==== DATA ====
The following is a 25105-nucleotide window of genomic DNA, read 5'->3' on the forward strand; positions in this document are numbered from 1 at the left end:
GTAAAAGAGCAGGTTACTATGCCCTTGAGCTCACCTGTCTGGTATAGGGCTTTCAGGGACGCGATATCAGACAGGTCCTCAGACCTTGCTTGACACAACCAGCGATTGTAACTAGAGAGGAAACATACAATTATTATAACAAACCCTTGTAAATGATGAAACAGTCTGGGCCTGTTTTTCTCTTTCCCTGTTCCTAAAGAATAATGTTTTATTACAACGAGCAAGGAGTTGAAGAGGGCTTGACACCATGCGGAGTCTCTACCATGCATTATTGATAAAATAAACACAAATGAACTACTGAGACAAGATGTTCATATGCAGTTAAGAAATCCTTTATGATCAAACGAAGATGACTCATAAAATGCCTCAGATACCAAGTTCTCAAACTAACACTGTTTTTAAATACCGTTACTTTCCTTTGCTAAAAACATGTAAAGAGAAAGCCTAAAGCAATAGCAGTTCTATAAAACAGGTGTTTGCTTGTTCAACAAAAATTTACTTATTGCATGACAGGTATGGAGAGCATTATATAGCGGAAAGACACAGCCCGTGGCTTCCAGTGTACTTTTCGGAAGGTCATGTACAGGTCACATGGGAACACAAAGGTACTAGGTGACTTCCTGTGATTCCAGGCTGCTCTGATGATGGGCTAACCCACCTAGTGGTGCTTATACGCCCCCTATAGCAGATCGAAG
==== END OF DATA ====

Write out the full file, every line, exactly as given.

The following is a 25105-nucleotide window of genomic DNA, read 5'->3' on the forward strand; positions in this document are numbered from 1 at the left end:
GTAAAAGAGCAGGTTACTATGCCCTTGAGCTCACCTGTCTGGTATAGGGCTTTCAGGGACGCGATATCAGACAGGTCCTCAGACCTTGCTTGACACAACCAGCGATTGTAACTAGAGAGGAAACATACAATTATTATAACAAACCCTTGTAAATGATGAAACAGTCTGGGCCTGTTTTTCTCTTTCCCTGTTCCTAAAGAATAATGTTTTATTACAACGAGCAAGGAGTTGAAGAGGGCTTGACACCATGCGGAGTCTCTACCATGCATTATTGATAAAATAAACACAAATGAACTACTGAGACAAGATGTTCATATGCAGTTAAGAAATCCTTTATGATCAAACGAAGATGACTCATAAAATGCCTCAGATACCAAGTTCTCAAACTAACACTGTTTTTAAATACCGTTACTTTCCTTTGCTAAAAACATGTAAAGAGAAAGCCTAAAGCAATAGCAGTTCTATAAAACAGGTGTTTGCTTGTTCAACAAAAATTTACTTATTGCATGACAGGTATGGAGAGCATTATATAGCGGAAAGACACAGCCCGTGGCTTCCAGTGTACTTTTCGGAAGGTCATGTACAGGTCACATGGGAACACAAAGGTACTAGGTGACTTCCTGTGATTCCAGGCTGCTCTGATGATGGGCTAACCCACCTAGTGGTGCTTATACGCCCCCTATAGCAGATCGAAG